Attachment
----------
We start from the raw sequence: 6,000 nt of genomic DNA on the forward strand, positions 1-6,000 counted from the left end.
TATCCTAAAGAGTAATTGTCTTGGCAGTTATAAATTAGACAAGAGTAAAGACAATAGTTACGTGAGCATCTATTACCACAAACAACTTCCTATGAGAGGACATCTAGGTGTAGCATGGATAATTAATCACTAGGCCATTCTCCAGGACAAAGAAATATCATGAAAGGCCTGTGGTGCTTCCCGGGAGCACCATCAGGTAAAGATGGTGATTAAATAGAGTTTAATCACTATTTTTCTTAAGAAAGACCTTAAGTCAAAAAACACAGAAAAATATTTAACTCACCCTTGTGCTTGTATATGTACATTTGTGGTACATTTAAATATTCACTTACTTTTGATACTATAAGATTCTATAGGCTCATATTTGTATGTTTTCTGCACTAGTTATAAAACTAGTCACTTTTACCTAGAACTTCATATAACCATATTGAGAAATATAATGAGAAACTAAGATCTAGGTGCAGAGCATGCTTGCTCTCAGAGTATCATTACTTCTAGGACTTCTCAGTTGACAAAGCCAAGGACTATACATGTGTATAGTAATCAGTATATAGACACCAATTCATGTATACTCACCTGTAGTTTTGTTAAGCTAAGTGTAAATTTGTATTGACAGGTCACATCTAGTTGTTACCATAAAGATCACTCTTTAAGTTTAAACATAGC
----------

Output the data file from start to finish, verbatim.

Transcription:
We start from the raw sequence: 6,000 nt of genomic DNA on the forward strand, positions 1-6,000 counted from the left end.
TATCCTAAAGAGTAATTGTCTTGGCAGTTATAAATTAGACAAGAGTAAAGACAATAGTTACGTGAGCATCTATTACCACAAACAACTTCCTATGAGAGGACATCTAGGTGTAGCATGGATAATTAATCACTAGGCCATTCTCCAGGACAAAGAAATATCATGAAAGGCCTGTGGTGCTTCCCGGGAGCACCATCAGGTAAAGATGGTGATTAAATAGAGTTTAATCACTATTTTTCTTAAGAAAGACCTTAAGTCAAAAAACACAGAAAAATATTTAACTCACCCTTGTGCTTGTATATGTACATTTGTGGTACATTTAAATATTCACTTACTTTTGATACTATAAGATTCTATAGGCTCATATTTGTATGTTTTCTGCACTAGTTATAAAACTAGTCACTTTTACCTAGAACTTCATATAACCATATTGAGAAATATAATGAGAAACTAAGATCTAGGTGCAGAGCATGCTTGCTCTCAGAGTATCATTACTTCTAGGACTTCTCAGTTGACAAAGCCAAGGACTATACATGTGTATAGTAATCAGTATATAGACACCAATTCATGTATACTCACCTGTAGTTTTGTTAAGCTAAGTGTAAATTTGTATTGACAGGTCACATCTAGTTGTTACCATAAAGATCACTCTTTAAGTTTAAACATAGC